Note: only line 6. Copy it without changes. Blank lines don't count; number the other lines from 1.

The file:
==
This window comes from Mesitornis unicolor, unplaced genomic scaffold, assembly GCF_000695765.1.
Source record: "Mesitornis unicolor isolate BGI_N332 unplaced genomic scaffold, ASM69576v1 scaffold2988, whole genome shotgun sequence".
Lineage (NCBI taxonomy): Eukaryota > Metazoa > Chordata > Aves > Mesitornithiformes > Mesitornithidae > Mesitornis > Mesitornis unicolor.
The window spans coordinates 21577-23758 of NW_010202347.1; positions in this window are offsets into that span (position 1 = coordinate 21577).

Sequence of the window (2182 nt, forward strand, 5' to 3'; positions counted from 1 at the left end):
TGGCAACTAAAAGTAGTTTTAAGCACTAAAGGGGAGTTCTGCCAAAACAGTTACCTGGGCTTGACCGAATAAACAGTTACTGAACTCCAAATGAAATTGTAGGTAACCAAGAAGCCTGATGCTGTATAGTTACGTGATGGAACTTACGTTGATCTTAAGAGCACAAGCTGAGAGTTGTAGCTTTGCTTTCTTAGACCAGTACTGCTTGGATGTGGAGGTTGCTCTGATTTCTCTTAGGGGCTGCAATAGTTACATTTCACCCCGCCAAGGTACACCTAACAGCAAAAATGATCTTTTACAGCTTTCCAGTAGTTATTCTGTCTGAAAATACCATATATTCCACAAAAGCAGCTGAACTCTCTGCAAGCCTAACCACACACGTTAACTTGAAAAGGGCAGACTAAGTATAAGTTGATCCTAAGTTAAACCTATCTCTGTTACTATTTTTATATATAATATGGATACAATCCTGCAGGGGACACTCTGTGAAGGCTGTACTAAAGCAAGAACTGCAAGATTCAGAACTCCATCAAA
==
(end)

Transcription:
TGGCAACTAAAAGTAGTTTTAAGCACTAAAGGGGAGTTCTGCCAAAACAGTTACCTGGGCTTGACCGAATAAACAGTTACTGAACTCCAAATGAAATTGTAGGTAACCAAGAAGCCTGATGCTGTATAGTTACGTGATGGAACTTACGTTGATCTTAAGAGCACAAGCTGAGAGTTGTAGCTTTGCTTTCTTAGACCAGTACTGCTTGGATGTGGAGGTTGCTCTGATTTCTCTTAGGGGCTGCAATAGTTACATTTCACCCCGCCAAGGTACACCTAACAGCAAAAATGATCTTTTACAGCTTTCCAGTAGTTATTCTGTCTGAAAATACCATATATTCCACAAAAGCAGCTGAACTCTCTGCAAGCCTAACCACACACGTTAACTTGAAAAGGGCAGACTAAGTATAAGTTGATCCTAAGTTAAACCTATCTCTGTTACTATTTTTATATATAATATGGATACAATCCTGCAGGGGACACTCTGTGAAGGCTGTACTAAAGCAAGAACTGCAAGATTCAGAACTCCATCAAA